Traveling in Our Fabulous Gay World, by Donald Pile and Ray Williams
When making travel decisions, choose what is safest and most comfortable to your pet.
For instance, unless you’ll be able to spend a lot of time with your dog, he’ll probably be happier at home than tagging along on your trip. As a rule, cats are almost always better off in their own home.
But if you have decided it’s best to bring your pet along, follow our tips for a safe and low-stress trip.
The safest way for your dog to travel in the car is in a crate that has been anchored to the vehicle using a seat belt or other secure means. Dog restraints or seat belts are useful for preventing your dog from roaming around the car and being a distraction to the driver, but they haven’t been reliably shown to protect dogs during a crash. Most cats aren’t comfortable traveling in cars, so for their safety as well as yours, keep them in a carrier.
It’s important to restrain these carriers in the car so that they don’t bounce around and hurt your pet. Do this by securing a seat belt around the front of the carrier. Keep your pet in the back seat of the car. If an airbag deploys while your pet is in the passenger seat (even in a crate), it might injure your pet.
Dogs and cats should always be kept safely inside the car. Pets who are allowed to stick their heads out the window can be injured by particles of debris or made sick by having cold air forced into their lungs. Never transport a pet in the back of an open pickup truck.
A quick pit stop may feel like no time at all to you, but it’s too long to leave your pet in a car by himself. One hazard is heat: When it’s 72 degrees Fahrenheit outside, the temperature inside your car can heat up to 116 degrees within an hour.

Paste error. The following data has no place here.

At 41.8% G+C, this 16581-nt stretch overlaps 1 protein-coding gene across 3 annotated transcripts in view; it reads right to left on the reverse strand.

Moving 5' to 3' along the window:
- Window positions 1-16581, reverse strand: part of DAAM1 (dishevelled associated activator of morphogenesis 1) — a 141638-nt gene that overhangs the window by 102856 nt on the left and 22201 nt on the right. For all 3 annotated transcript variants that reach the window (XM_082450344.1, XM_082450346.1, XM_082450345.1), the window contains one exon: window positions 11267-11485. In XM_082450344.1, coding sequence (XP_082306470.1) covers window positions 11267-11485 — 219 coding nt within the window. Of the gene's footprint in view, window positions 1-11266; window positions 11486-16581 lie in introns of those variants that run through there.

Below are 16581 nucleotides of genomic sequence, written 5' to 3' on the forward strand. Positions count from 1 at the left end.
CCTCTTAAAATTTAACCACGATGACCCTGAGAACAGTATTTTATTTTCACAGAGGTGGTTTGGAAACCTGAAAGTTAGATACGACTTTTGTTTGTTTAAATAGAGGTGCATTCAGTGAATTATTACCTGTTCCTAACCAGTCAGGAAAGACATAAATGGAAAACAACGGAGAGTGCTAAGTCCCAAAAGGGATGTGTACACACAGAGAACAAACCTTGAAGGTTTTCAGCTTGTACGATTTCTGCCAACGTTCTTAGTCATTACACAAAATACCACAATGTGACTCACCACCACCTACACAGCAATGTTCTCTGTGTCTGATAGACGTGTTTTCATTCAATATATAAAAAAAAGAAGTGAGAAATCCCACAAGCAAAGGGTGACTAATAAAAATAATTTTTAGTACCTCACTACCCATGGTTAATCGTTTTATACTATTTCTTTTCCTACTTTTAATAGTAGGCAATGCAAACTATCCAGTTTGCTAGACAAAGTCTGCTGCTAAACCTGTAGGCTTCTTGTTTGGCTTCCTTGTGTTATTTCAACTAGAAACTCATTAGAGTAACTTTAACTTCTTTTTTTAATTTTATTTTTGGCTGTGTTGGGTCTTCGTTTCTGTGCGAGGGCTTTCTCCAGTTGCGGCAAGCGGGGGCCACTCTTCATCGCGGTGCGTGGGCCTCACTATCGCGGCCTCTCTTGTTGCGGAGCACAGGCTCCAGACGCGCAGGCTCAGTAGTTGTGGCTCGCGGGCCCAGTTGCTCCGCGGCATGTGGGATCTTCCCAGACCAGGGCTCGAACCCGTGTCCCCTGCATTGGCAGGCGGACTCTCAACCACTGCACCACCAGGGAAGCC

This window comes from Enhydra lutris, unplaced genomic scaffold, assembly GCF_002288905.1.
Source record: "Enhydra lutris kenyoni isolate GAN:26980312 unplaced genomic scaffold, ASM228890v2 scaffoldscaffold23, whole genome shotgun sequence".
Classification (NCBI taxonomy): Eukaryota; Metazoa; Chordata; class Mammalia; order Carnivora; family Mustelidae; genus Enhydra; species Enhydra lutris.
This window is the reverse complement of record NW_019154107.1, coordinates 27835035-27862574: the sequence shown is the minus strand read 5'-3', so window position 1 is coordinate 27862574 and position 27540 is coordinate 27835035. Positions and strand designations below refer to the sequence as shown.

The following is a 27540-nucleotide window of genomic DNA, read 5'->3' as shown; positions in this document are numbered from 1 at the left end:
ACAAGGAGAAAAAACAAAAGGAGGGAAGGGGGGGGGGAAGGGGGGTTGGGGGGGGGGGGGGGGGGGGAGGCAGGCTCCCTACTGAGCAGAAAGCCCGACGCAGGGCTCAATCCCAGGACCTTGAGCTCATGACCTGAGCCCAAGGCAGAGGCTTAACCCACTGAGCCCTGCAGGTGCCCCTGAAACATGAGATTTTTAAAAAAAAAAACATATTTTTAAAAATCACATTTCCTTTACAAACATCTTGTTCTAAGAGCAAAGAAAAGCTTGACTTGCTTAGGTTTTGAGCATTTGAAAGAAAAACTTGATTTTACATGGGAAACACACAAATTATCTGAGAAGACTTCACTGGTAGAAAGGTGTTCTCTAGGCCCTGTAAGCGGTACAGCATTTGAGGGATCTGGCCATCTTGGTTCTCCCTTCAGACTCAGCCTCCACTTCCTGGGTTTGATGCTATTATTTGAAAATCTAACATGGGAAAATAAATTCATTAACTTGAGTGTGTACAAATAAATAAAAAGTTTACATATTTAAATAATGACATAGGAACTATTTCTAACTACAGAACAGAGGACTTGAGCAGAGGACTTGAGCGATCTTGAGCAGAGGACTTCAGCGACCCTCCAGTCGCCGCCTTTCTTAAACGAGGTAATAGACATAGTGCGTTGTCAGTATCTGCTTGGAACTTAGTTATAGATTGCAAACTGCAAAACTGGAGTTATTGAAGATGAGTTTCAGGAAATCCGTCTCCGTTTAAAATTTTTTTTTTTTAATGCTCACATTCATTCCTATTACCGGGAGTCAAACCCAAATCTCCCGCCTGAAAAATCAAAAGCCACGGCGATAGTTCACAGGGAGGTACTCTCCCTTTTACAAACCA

On an 85-degree day, even with the windows slightly open, the temperature inside your car can reach 102 degrees in just 10 minutes. If you’re held up for 30 minutes, you may return to a car that’s 120 degrees inside and a pet who is suffering irreversible organ damage or death.
Taking your pet on a plane is very difficult. Be aware of the dangers of flying your pet in a cargo hold. Animals flown in the cargo area of airplanes are killed, injured or lost on commercial flights each year. Excessively hot or old temperatures, poor ventilation and rough handling are often to blame. Many hotels, motels and resorts either do not allow pets on their properties or if they do, they charge a hefty charge for having your pet stay in your room.
Everyone loves their pets, however when traveling, think about leaving them at home and let them have a “vacation” from us as well.
Consider all the alternatives to flying. If you plan to bring your pet on vacation, driving is usually a better option. If you can’t travel by car, your pet will probably be healthier and happier if you leave her behind under the care of a pet sitter or boarding kennel.
Always remember to have fun when traveling, meet new people and talk to everyone!
Donald Pile and Ray Williams are award-winning celebrity travel columnists and proud members of the IGLTA. You can email them at [email protected] or visit their website at gaytravelersataol.blogspot.com.